Footy and medicine is all a part of the juggling act for doctor and AFLW premiership player, Tiarna Ernst.
Today is International Women’s Day, meaning we take a moment to truly celebrate the social, economic, cultural and political contributions of women all around the world. It’s a particularly important date in women’s sport with the continual push towards full-time professionalism in a male-dominated area.
It gives us a chance to appreciate those who have helped elevate the pay and status of their elite female participants and celebrate what they are willing to endure and sacrifice to achieve their dreams.
Sacrifice is a word often used in sport. Relationships, time with friends and family, social life, physical and mental wellbeing, finances. These are all things that athletes at one time or another may sacrifice to reach their goals. Almost all professional female athletes must balance their full-time work commitments with being a part-time professional athlete. As you can imagine, the balance can become very difficult at times.
Just ask Tiarna Ernst.
The Far North Queensland born and raised has a long list of achievements since she graduated University in Townsville, studying a Bachelor of Medicine and Bachelor of Surgery in 2011. It was the same year she first picked up a footy having always been into sport and being naturally athletically gifted. Her rise both on and off the field have since been rapid, as she was selected to representative Queensland in footy, whilst also completing her medical internship and residency.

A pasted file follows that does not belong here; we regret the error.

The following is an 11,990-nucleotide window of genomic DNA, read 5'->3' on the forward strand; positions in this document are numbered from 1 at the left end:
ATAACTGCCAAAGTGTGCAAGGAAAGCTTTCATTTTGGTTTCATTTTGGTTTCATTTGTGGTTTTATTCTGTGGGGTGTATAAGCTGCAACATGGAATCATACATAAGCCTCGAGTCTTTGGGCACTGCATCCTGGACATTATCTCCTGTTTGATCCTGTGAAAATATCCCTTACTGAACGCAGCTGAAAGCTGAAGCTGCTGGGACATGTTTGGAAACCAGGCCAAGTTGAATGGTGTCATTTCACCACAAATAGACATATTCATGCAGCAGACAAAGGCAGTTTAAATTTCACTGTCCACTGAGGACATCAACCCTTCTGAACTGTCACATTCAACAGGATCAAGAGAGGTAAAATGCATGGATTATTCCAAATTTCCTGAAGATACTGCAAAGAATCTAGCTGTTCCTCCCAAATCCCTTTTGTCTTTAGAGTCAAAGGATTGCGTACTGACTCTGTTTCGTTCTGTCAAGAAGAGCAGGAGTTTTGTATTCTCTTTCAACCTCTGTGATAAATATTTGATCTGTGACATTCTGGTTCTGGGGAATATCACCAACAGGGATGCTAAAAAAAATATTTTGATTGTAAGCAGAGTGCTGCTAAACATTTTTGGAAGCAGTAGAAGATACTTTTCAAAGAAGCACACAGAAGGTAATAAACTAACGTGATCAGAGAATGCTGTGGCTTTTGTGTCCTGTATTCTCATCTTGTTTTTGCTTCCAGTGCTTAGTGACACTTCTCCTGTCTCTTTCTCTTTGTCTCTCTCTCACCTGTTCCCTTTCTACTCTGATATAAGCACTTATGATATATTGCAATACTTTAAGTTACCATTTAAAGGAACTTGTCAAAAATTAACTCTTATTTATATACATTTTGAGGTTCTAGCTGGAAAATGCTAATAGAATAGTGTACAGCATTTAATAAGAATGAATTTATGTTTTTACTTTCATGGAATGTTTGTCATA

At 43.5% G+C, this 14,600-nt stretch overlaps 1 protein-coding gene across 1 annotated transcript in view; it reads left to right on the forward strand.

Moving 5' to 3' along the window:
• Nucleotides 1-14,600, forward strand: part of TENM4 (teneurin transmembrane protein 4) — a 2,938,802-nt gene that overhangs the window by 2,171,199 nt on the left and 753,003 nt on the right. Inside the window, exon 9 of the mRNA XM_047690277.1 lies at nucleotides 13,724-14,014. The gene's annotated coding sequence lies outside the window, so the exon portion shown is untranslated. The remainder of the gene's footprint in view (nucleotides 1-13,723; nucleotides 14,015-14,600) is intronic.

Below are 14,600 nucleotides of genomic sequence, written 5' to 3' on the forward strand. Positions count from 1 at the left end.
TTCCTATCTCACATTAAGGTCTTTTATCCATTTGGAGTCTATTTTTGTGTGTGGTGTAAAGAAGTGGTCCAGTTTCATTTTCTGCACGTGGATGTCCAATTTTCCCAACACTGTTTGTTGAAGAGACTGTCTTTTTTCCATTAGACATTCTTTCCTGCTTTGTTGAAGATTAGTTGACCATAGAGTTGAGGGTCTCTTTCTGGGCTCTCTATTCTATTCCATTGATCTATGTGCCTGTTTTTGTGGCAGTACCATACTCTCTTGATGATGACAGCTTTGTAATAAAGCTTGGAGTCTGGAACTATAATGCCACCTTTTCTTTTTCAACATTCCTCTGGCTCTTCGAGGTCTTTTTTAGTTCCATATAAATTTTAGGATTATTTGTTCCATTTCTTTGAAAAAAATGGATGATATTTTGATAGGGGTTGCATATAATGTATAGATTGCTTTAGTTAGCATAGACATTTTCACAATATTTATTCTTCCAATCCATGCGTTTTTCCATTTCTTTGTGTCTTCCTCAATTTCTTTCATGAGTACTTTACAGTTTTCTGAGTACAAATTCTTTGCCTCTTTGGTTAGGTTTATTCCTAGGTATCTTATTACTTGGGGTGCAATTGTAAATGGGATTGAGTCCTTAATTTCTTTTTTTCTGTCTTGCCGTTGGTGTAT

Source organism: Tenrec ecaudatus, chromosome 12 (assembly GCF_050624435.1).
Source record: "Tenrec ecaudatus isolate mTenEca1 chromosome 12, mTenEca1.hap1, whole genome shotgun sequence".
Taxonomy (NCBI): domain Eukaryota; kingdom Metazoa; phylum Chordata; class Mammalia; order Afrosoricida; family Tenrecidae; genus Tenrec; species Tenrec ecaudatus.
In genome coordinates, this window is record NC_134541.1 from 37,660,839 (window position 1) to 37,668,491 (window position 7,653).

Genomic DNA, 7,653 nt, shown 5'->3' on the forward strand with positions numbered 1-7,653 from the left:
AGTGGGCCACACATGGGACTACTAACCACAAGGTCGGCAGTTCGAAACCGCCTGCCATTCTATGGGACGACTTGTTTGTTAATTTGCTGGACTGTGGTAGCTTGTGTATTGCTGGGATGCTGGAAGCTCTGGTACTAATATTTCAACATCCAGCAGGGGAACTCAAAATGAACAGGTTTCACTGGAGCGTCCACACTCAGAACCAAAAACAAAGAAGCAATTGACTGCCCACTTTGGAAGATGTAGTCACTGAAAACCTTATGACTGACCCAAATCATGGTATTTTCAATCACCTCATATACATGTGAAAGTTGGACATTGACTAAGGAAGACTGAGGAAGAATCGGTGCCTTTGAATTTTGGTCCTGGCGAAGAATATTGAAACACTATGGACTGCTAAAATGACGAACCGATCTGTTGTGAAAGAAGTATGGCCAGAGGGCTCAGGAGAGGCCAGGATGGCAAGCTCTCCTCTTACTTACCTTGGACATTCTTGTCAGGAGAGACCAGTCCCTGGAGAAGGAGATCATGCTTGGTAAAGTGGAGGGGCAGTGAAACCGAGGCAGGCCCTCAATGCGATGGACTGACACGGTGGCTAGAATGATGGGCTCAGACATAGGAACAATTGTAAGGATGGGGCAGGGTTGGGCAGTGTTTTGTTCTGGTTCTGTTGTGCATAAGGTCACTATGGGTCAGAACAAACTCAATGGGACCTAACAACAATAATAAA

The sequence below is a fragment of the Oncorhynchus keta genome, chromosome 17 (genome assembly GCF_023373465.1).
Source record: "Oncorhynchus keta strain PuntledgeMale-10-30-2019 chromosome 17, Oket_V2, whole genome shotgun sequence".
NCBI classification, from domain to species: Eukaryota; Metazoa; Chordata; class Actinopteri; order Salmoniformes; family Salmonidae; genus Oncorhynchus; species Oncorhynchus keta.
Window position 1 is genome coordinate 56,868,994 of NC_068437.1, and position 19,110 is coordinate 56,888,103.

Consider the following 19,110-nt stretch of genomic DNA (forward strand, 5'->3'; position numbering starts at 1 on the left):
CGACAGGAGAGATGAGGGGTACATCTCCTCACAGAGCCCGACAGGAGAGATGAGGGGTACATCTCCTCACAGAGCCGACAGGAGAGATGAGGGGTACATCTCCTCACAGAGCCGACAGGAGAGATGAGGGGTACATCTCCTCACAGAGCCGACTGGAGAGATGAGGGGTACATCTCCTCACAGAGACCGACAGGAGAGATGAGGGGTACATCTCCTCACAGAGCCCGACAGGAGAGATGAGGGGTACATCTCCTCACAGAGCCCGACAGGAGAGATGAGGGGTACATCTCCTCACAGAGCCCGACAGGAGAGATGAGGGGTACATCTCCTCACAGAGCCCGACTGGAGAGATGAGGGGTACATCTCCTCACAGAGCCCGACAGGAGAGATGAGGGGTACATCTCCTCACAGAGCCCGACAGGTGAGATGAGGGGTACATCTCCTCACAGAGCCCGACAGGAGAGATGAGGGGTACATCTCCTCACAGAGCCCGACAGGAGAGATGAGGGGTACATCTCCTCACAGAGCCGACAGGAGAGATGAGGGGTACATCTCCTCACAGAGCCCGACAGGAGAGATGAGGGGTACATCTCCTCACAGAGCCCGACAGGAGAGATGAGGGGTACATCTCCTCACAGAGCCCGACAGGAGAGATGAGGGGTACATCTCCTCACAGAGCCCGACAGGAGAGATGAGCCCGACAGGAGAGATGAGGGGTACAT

Having played against the Victoria team, who boasted Daisy Pearce, Aasta O’Connor and other players who still dominate in the AFLW, Ernst was impressed and decided she wanted to challenge herself by moving to the AFL-driven state to play VFLW.
“I was inspired by the grace, athleticism and talent of those Victorian players. I thought, ‘Wow, maybe I could go and play in the competition that they play in (VFLW)’, which was the best competition for women in Australia at the time.”
Ernst was accepted into a full-time specialty program in Obstetrics and Gynaecology in Melbourne which takes 6 years to complete, and she continued to play for Diamond Creek in the VFLW even while she furthered her medical career.
Then came 2016, the inaugural AFLW draft ahead of its first ever season. With no expectations and unsure about what would happen, Ernst nominated herself for the draft. She was snapped up by the Western Bulldogs in one of the most memorable moments of her life, but the same thoughts that preoccupy many female athletes at some stage were running through her mind.
“I felt a bit of fear and overwhelmed about what I was going to do about the balance. There was so much hype around the new competition but then I thought, how am I going to keep my boss happy at work?”
Despite these fears, Ernst remained transparent and honest with her bosses about the opportunity she had been given. She was lucky enough that the popularity of AFL in Victoria allowed her to pursue both as she gained support from her superiors.
Ernst tried a few different methods of maintaining both careers in medicine and football, some better than others. After playing every game in the 2017 and 2018 seasons, she was even more determined to take her game to a new level in 2019. To do so, she used up her annual leave during the season in an attempt to maximise her performance and focus solely on being an elite athlete.